The Best Kept Secret About Quantum Computing

Dec. 2, 2013
"Have you been bluffing your way through conversations about quantum computing? I have."

Have you been bluffing your way through conversations about quantum computing?  I have.  People say they can make faster computers with them.  I hear than and nod my head.  I want to know how, but I’m afraid to ask. Over the Thanksgiving holiday break, I got a chance to ask without losing face.

Me and Superposition

I long ago accepted Schrodinger’s cat’s life-and-death dichotomy as an illustration of superposition, and superposition as an example of the implicit strangeness of the Standard Model.  What I didn’t see is how that related to making faster computers. I just went along with it, just like I did long ago as an undergraduate taking the required class in Fields.  (Do you really have any more idea how Charge relates to action at a distance? Can you explain it without reference to Vector Analysis? *)

So getting back to quantum computing, I find it easy to accept Wikipedia’s definition of a Qbit: “A two-state quantum-mechanical system, such as the polarization of a single photon: here the two states are vertical polarization and horizontal polarization.  In a classical system, a bit would have to be in one state or the other, but quantum mechanics allows the qbit to be in a superposition of both states at the same time, a property which is fundamental to quantum computing.” Someday, it would be interesting to know how a photon changes its polarization or how you would tell whether one single photon was polarized one way or the other after it had previously been polarized both ways at once. (Not really at once, but in superposition of polarization states; I realize that’s different than being both at once. I think.  One can do searches, but that leads to sentences like: “The possible states for a single qbit can be visualized using a Bloch sphere,” and I feel like I’m back in that Fields classroom. )

But I don’t actually want to know about the gender roles of subatomic particles. That’s for physicists. I’m an engineer. I want to know how come somebody can use qbits to make faster computers. 

Thanksgiving Breakthrough

The kids were down from the University of Washington. My Daughter Kathleen is wrapping up a Ph.D. in computer science there; Adam, her fiancé, is a post-doc, also in computer science.  Feeling mellow after turkey and wine, I put it to Adam: “What the heck does it mean when they say they can make a faster computer with qbits? What, exactly, does “faster” mean in that context?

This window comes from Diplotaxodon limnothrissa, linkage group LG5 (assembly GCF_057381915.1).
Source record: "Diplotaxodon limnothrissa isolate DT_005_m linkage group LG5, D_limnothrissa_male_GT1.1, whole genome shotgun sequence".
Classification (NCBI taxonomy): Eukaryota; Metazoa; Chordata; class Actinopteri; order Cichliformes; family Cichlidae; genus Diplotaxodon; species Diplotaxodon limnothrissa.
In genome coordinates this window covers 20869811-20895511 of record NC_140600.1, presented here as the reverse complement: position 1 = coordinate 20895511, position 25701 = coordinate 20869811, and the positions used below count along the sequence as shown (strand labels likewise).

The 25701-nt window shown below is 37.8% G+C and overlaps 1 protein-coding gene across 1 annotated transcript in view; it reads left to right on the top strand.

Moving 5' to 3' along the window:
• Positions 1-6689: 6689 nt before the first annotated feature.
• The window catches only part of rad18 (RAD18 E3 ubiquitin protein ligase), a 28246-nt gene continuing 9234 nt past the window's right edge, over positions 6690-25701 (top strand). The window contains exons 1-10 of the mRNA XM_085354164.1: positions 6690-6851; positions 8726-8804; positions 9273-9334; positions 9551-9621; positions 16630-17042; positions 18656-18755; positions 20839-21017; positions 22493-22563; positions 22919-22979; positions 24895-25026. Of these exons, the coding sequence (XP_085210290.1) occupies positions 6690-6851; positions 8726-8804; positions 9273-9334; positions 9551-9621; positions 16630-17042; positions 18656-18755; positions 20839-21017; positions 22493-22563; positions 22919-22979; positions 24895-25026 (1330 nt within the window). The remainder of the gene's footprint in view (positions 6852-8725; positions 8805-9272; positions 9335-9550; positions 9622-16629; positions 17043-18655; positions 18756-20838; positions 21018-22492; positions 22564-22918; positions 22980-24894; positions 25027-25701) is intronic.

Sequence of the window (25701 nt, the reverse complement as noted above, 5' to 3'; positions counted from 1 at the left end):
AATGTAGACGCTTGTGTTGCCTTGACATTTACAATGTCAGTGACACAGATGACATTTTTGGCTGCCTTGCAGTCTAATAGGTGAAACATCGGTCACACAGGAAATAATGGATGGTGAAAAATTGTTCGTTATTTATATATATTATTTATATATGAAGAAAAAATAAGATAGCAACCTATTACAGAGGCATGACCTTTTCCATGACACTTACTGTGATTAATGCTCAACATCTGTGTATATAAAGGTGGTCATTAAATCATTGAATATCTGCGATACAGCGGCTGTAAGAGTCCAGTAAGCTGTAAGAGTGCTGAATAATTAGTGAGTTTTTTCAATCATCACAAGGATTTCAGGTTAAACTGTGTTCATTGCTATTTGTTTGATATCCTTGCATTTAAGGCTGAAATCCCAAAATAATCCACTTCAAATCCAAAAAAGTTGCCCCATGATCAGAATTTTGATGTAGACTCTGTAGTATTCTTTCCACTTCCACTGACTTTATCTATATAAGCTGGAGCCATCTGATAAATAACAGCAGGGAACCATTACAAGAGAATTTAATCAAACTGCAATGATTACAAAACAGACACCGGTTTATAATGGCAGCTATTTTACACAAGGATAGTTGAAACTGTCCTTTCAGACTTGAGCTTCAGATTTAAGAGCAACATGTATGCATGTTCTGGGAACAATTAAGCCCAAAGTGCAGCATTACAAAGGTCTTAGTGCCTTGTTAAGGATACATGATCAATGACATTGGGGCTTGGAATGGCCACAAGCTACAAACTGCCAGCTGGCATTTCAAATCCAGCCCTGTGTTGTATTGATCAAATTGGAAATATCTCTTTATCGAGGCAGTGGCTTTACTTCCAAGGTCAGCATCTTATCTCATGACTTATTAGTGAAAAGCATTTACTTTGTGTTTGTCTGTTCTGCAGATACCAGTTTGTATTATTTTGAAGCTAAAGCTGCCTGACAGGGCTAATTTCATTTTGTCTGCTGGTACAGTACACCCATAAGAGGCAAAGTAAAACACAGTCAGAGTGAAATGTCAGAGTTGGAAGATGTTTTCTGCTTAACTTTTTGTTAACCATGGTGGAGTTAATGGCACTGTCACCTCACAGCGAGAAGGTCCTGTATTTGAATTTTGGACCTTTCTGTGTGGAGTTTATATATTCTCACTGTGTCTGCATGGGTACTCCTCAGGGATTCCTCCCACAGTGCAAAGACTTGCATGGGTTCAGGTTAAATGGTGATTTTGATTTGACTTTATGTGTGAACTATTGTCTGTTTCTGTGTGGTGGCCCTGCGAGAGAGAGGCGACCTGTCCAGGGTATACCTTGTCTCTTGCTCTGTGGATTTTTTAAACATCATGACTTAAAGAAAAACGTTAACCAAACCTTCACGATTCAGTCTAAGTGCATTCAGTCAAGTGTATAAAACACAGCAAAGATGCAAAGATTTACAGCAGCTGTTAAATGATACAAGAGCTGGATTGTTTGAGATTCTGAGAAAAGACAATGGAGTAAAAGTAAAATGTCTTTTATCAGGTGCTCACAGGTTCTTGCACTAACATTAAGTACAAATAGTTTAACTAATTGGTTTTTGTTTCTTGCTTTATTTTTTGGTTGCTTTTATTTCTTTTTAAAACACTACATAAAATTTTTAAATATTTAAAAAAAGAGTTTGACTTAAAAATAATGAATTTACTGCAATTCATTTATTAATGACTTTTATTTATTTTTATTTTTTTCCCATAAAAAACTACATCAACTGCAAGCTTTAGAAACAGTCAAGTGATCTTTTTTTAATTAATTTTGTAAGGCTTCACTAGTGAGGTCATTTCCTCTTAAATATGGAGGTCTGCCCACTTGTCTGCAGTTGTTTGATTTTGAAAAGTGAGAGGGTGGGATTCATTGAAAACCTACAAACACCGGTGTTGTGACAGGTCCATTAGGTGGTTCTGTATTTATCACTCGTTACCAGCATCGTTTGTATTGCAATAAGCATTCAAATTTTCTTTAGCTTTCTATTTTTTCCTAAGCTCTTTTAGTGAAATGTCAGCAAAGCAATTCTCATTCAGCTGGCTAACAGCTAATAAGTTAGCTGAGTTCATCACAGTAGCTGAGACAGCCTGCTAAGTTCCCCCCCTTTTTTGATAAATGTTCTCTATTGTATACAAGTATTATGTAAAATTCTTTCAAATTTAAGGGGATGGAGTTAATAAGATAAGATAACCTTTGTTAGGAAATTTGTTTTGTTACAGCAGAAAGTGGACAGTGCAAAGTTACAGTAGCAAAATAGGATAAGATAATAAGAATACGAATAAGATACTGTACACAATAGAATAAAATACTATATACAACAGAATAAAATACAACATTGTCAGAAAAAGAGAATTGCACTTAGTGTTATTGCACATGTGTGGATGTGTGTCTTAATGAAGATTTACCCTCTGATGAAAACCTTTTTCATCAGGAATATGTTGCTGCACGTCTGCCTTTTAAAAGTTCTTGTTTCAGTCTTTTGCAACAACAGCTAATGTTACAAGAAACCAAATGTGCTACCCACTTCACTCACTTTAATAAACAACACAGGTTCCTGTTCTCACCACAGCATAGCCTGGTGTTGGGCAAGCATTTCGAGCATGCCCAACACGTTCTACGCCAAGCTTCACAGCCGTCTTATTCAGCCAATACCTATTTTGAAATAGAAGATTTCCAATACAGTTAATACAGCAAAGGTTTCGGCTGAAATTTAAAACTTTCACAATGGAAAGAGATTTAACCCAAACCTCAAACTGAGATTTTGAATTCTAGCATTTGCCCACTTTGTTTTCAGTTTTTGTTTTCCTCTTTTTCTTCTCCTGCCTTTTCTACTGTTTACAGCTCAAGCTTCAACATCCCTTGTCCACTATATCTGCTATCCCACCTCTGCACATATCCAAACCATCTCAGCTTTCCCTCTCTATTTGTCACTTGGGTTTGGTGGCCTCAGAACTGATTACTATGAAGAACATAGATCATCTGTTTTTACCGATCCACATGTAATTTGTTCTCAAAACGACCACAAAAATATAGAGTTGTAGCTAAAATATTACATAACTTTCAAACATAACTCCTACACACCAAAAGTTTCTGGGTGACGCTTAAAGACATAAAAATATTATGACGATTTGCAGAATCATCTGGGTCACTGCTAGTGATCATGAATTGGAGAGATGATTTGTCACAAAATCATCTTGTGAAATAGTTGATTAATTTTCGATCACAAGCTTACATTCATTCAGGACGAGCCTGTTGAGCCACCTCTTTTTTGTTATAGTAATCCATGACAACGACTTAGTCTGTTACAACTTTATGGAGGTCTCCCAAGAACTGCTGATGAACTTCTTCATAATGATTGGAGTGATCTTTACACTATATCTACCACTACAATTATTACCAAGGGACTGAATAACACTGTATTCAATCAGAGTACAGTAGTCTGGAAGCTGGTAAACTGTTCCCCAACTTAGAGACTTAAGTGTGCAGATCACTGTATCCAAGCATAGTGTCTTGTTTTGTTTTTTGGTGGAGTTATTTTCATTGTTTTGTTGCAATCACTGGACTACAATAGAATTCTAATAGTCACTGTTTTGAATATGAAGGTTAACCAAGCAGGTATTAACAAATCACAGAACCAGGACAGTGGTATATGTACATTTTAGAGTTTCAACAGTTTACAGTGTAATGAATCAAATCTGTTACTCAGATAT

Adam, typically, gave a succinct answer.  Essentially, he explained, what is supposed to happen faster are database searches. There is an algorithm for searching memory arrays that lets you look at all the locations at once, rather than riffling through them sequentially, as you would in a conventional array. But there is a catch: when you get a hit, the probability that it is a correct hit is less than one.  You have to perform multiple iterations of your search if you want to close in on (but never achieve) absolute certainty.

Armed with that certain knowledge, I went to the Web and searched for “Qbit search algorithm".  That turned up approximately 196,000 hits in about two seconds, most of which involve something called “Grover’s Algorithm,” so this is not exactly computer science’s best kept secret, but I swear, amidst the stuff I’ve been encountering about quantum computing, it’s the first time it’s popped up for me.

Now I know what “faster” means in the context of quantum computing versus the kind that uses old fashioned discrete bits, and it’s kind of interesting because it’s less about doing mere arithmetic and more about finding matches in ginormous databases, but that does seem to be exactly where most new applications are headed.

*I have a friend, a truly creative EE, who told me once that he was okay with Gradient and Divergence because he could sort of visualize what was going on. (At which point I would nod my head sagely.)  But that he threw in the towel when it came to really grokking Curl. He could do the math, each separate evolution of which made sense, but, in the end, he had to take Curl on faith.

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